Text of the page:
The Heart Has Its Reasons,  was originally published as Dill-O-Danish. The book was released in 1992. It is a love triangle woven beautifully in streets of Delhi of 20’s. Mehak The novel is spun around the lives of Bano, Kutumb and Kripanarayan. The vortex of the story is Bano and Kripanarayan’s love story. It threatens to rupture and pull apart at the seams of the family. Meanwhile Kutumb, the wife gropes to save her marriage. The novel has all the flavors that come together to make a reading complete with emotions, drama, romance and leads you gently by the hands into their lives. You feel like an audience to the inner working of the lives of the characters.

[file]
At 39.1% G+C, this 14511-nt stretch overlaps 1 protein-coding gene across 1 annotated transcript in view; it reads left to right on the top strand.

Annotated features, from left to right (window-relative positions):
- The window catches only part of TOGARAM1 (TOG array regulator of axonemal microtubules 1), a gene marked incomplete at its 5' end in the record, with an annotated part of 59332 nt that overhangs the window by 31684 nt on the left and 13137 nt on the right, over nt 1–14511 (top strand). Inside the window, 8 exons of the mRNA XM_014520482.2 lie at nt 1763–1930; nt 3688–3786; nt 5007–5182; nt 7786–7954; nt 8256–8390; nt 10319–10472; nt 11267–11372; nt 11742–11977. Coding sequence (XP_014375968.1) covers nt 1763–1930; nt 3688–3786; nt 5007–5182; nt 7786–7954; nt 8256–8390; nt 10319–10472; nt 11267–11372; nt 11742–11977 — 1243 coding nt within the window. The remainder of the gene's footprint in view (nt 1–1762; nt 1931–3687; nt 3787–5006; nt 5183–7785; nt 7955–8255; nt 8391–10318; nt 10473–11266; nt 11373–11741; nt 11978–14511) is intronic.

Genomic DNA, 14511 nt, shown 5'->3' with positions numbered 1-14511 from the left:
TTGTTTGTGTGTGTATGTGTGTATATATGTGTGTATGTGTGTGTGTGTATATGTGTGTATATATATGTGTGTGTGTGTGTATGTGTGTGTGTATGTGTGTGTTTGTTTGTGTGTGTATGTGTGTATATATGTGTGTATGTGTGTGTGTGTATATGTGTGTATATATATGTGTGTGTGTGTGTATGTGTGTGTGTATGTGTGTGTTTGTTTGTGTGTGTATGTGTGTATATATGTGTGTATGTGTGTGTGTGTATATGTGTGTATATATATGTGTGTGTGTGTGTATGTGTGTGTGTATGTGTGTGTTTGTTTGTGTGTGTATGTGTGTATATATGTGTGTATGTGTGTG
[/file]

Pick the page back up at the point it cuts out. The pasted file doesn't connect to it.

Kripanarayan was Bano’s mother’s lawyer who happens to fall in a tumultuous passionate relationship with Bano. They have two kids. This becomes the sore eye for Kutumb who leaves no leaves unturned to express her anger and hatred toward Bano and her kids. She even infects her children with vile and hatred and towards Badru and Masooma, their half siblings. The start of the story sees Bano as a docile and submissive woman who has accepted the fate as meted out to her by Kripanarayan. Yet in between she does display grit and determination. As the other woman, Bano makes no demands on Kripanarayan and is happy and content in her simple lodgings. In contrast, Kutumb has all the riches and also social standing as the legally wedded wife, yet she is dissatisfied and always cantankerous. But the very lives Bano nurtured, that of her children also seem to drifting away she comes into her true character. From a quiet flame she turns into a raging fire, with the power to consume any that comes her way. She refuses to cow down before social diktats and embraces her role in the life of Kripanarayan, that of the other woman. She comes out boldly into the open from behind her purdah as the mother of Badru and Masooma and not hide behind in the background. Even when she is expected to be absent from the events of her children’s lives she step in to make her presence evident. Thus the woman in the cover is an enigma and perfectly resembles Bano. She is the quiet flame who has the storm within to become a blazing fire.